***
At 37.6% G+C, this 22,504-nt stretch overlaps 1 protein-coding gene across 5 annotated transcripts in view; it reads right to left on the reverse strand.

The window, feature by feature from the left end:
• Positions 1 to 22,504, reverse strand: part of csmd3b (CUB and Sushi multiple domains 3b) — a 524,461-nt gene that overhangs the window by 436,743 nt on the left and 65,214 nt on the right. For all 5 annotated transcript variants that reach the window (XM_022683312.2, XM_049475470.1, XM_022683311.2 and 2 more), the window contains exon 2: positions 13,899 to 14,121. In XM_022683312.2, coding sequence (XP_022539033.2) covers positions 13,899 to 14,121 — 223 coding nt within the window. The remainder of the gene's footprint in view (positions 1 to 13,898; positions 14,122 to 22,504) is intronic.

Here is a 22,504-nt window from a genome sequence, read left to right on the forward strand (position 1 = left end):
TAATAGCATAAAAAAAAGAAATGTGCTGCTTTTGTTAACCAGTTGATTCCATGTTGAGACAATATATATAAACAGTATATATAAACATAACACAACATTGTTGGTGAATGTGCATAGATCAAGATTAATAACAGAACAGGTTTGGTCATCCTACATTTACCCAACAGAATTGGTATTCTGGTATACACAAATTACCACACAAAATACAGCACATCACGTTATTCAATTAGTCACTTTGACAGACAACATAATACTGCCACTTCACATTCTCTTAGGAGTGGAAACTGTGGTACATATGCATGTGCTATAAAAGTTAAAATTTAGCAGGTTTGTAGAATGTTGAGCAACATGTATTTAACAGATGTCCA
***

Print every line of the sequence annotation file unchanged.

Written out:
At 37.6% G+C, this 22,504-nt stretch overlaps 1 protein-coding gene across 5 annotated transcripts in view; it reads right to left on the reverse strand.

The window, feature by feature from the left end:
• Positions 1 to 22,504, reverse strand: part of csmd3b (CUB and Sushi multiple domains 3b) — a 524,461-nt gene that overhangs the window by 436,743 nt on the left and 65,214 nt on the right. For all 5 annotated transcript variants that reach the window (XM_022683312.2, XM_049475470.1, XM_022683311.2 and 2 more), the window contains exon 2: positions 13,899 to 14,121. In XM_022683312.2, coding sequence (XP_022539033.2) covers positions 13,899 to 14,121 — 223 coding nt within the window. The remainder of the gene's footprint in view (positions 1 to 13,898; positions 14,122 to 22,504) is intronic.

Here is a 22,504-nt window from a genome sequence, read left to right on the forward strand (position 1 = left end):
TAATAGCATAAAAAAAAGAAATGTGCTGCTTTTGTTAACCAGTTGATTCCATGTTGAGACAATATATATAAACAGTATATATAAACATAACACAACATTGTTGGTGAATGTGCATAGATCAAGATTAATAACAGAACAGGTTTGGTCATCCTACATTTACCCAACAGAATTGGTATTCTGGTATACACAAATTACCACACAAAATACAGCACATCACGTTATTCAATTAGTCACTTTGACAGACAACATAATACTGCCACTTCACATTCTCTTAGGAGTGGAAACTGTGGTACATATGCATGTGCTATAAAAGTTAAAATTTAGCAGGTTTGTAGAATGTTGAGCAACATGTATTTAACAGATGTCCA